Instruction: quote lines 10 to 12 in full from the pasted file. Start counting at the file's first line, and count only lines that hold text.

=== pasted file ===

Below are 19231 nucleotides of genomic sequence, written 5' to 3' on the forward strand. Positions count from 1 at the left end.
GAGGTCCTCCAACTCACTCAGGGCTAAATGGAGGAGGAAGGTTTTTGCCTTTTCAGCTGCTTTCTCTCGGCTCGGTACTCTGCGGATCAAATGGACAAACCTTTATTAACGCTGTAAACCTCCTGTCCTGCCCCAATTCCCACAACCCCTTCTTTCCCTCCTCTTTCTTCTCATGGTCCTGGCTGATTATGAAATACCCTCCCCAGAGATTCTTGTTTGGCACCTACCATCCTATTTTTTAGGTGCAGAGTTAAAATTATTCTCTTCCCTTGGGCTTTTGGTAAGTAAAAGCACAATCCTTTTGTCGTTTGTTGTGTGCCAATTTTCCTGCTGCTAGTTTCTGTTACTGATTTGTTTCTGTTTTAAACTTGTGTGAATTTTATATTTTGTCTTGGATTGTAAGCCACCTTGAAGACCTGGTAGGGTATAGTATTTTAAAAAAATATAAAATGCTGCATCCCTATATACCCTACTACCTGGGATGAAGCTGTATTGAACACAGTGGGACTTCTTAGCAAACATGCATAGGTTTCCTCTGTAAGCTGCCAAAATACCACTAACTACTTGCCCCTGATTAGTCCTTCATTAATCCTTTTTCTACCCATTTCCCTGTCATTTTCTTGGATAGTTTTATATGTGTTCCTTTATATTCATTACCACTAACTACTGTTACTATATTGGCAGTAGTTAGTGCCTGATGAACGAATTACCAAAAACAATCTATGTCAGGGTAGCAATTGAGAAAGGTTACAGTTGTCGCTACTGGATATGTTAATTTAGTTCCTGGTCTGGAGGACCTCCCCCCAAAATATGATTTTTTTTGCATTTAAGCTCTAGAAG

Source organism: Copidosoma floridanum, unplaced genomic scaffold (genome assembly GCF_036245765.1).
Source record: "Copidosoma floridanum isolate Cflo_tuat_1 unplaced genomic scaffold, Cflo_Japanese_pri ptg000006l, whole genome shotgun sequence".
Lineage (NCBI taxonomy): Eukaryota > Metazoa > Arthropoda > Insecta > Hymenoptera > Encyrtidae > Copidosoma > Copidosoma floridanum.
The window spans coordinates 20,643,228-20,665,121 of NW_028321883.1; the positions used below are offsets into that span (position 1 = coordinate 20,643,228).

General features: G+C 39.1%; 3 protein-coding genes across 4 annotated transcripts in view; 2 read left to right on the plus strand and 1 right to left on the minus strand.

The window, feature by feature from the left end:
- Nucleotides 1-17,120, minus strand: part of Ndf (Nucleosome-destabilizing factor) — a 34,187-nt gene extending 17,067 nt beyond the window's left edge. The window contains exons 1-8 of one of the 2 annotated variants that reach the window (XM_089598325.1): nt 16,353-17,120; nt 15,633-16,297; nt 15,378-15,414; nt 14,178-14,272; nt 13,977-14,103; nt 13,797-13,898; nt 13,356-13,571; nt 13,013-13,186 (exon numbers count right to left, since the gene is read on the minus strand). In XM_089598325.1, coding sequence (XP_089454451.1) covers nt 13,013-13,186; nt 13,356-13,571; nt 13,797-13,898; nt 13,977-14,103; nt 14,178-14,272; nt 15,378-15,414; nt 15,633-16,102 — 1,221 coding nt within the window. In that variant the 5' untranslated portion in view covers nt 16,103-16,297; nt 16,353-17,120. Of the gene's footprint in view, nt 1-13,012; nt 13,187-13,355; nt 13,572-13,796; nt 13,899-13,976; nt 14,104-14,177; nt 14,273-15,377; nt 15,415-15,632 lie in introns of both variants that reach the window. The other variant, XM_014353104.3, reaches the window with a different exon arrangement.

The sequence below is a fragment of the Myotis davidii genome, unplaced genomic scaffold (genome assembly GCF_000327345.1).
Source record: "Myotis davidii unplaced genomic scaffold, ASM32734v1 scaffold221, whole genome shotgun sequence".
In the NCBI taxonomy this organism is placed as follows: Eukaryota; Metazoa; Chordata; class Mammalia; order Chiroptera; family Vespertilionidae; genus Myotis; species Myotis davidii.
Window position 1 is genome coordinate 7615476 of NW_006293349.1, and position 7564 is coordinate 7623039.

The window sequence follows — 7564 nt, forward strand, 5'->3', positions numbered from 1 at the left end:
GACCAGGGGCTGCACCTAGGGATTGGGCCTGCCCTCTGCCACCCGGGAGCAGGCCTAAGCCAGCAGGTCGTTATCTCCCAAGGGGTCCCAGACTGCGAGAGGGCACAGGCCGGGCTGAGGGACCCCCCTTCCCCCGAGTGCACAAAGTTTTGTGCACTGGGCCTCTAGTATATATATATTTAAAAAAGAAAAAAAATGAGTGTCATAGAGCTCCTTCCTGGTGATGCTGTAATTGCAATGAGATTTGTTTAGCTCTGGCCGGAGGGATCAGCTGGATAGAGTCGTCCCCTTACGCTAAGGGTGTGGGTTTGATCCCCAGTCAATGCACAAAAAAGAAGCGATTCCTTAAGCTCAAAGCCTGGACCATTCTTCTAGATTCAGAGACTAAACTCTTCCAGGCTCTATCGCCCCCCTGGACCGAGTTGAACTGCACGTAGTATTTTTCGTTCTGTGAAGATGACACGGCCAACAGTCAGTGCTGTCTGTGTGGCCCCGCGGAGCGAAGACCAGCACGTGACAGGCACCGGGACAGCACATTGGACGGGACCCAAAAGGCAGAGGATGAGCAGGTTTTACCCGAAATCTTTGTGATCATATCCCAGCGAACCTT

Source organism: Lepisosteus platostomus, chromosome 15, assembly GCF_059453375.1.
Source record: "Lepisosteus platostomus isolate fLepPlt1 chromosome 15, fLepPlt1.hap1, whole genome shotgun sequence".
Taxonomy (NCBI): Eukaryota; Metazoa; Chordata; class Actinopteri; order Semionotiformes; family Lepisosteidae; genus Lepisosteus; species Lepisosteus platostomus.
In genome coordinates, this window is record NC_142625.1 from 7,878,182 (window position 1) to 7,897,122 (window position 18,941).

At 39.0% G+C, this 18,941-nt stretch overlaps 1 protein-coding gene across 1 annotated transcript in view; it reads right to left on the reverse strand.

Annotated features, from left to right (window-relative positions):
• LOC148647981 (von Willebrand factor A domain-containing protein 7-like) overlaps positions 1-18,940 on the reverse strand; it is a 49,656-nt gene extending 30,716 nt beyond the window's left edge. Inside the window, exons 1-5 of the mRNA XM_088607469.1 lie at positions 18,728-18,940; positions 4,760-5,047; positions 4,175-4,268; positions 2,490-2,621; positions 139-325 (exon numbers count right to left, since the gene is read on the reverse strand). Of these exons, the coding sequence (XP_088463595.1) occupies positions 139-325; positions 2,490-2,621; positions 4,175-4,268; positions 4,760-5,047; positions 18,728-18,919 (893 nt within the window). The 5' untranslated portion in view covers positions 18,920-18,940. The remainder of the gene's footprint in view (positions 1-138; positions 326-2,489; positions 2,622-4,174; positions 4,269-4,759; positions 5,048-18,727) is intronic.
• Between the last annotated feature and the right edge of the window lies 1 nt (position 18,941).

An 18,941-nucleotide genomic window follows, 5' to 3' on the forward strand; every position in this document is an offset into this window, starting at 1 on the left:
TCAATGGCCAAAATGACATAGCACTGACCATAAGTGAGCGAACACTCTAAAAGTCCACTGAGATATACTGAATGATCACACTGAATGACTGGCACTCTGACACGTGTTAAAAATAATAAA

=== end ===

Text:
The sequence below is a fragment of the Myotis davidii genome, unplaced genomic scaffold (genome assembly GCF_000327345.1).
Source record: "Myotis davidii unplaced genomic scaffold, ASM32734v1 scaffold221, whole genome shotgun sequence".
In the NCBI taxonomy this organism is placed as follows: Eukaryota; Metazoa; Chordata; class Mammalia; order Chiroptera; family Vespertilionidae; genus Myotis; species Myotis davidii.